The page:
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Treating Sore Muscles After Your Workout—Workout Recovery Tips

The day after a tough workout, your muscles talk to you. They may tell you they are annoyed by being stiff and sore, but they are also thanking you and reminding you they got a good workout.

No matter what your age or fitness level, you are at risk for sore muscles after a workout. Sore muscles can be discouraging to some women and prevent them from returning to the gym for their next exercise session. But if you understand what causes sore muscles after a workout and you know how to deal with sore muscles, you won’t let them get in the way of your fitness routine.

If you have ever worked out, chances are, you’ve experienced what’s called delayed onset muscle soreness (DOMS). Delayed onset muscle soreness is extremely common, and in most cases, a good sign—it means your muscles are responding to the exercise and getting stronger. The more your body adapts, the less sore you will feel.1

What causes muscle soreness?

There’s a difference between pain from an injury you sustain while exercising and being sore from working out. When you exercise muscles that haven’t worked out in a while, they respond by getting sore. You are likely to experience this type of soreness when you do a new exercise you aren’t used to or do a familiar exercise too hard. This delayed onset muscle soreness results from small tears to your muscles and surrounding tissues. As a result of these small tears, your muscles become inflamed and sore. The resulting inflammation is how your muscles get stronger. This kind of muscle soreness typically peaks one to two days after exercise and lasts no more than a week.2

It is possible to overwork muscles to the point that the muscle becomes swollen and extremely sore to move and touch. In severe cases, the muscle can become permanently damaged, but this is rare.3

Other causes of muscle soreness include autoimmune diseases like multiples sclerosis and lupus, infections, neuromuscular disorders, and certain medications.4

Acute muscle soreness

Muscle pain you feel immediately after you finish a full body workout is called acute muscle soreness. This type of muscle pain after a workout differs from delayed onset muscle soreness and is more like a burning sensation. It usually goes away soon after you stop exercising. 5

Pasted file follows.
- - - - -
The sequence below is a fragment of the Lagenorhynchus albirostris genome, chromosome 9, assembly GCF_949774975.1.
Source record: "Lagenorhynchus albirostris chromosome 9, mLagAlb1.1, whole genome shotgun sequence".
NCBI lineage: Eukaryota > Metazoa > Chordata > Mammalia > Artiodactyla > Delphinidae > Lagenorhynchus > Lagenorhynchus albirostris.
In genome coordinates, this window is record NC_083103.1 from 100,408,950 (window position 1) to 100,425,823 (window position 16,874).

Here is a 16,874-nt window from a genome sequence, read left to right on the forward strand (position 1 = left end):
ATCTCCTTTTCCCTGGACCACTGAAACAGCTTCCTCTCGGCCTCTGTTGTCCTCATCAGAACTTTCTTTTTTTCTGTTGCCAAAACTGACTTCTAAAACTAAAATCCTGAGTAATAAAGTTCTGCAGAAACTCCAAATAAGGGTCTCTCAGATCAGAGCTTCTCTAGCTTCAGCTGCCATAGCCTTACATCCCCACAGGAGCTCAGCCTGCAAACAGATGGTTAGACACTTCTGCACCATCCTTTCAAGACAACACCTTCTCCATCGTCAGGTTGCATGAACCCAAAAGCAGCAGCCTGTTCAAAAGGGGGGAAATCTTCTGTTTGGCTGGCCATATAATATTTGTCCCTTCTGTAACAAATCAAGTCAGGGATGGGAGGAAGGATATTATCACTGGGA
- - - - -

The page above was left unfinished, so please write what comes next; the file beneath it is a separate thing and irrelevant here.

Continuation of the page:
What can you do to prevent sore muscles after a workout?

There are a few things you can do pre and post exercise to prevent delayed onset muscle soreness, including the following:

  • Drink plenty of water, before, during, and after your workout
  • Warm up before your full body workout, and cool down after
  • Use a foam roller after your workout
  • Eat a combination of lean protein and carbohydrates soon after you’ve finished exercising
  • Use heat therapy after your workout, such as a warm bath or heating pad
  • Engage in stretches for sore muscles. Your Curves coach can guide you

Delayed onset muscle soreness is a natural part of exercise and getting in better shape. Muscle soreness helps build muscle and gets your body ready for a higher level of fitness. The more often you get to Curves for your full body workout, the less sore after a workout you will feel. If the pain becomes severe, first reduce the intensity of your exercise or switch muscle groups. If you continue to feel sore from working out, see your doctor. 6

Diet tips for preventing and relieving sore muscles after a workout

In addition to doing stretches for sore muscles, drinking plenty of water, and using heat, here are some dietary changes you can make to prevent getting sore after a workout:

  • Take anti-inflammatory supplements, including creatine, omega-3 polyunsaturated fatty acids, and vitamin D
  • Eat antioxidant-rich foods, such as tart cherry juice, pomegranate juice, beetroot juice, and watermelon juice 7
  • Avoid pro-inflammatory foods, such as fried and sugary foods and processed meats 8

The Curves Circuit

The Curves Circuit combines elements of strength training utilizing our hydraulic equipment and HIIT to deliver a full-body workout that works all muscle groups, ensuring no one muscle group is overworked. Hydraulic equipment allows you to work opposing muscles on the same piece of equipment. This is not only very time efficient, but it also helps create body symmetry and helps to minimize acute muscle soreness and delayed onset muscle soreness.

Click here to learn more about the Curves Circuit.


  1. How To Get Rid Of Sore Muscles After A Workout (womenshealthmag.com)
  2. How To Get Rid Of Sore Muscles After A Workout (womenshealthmag.com)
  3. Good and Bad Pain for Athletes | Johns Hopkins Medicine Department of Orthopaedic Surgery
  4. Muscle Pain: Causes, Symptoms, Treatment, Prevention (clevelandclinic.org)
  5. Delayed Onset Muscle Soreness (DOMS): Symptoms, Causes, Treatment (healthline.com)
  6. Muscle Pain: Causes, Symptoms, Treatment, Prevention (clevelandclinic.org)
  7. Nutritional and Supplementation Strategies to Prevent and Attenuate Exercise-Induced Muscle Damage: a Brief Review – PMC (nih.gov)
  8. Do pro-inflammatory diets harm our health? And can anti-inflammatory diets help? – Harvard Health
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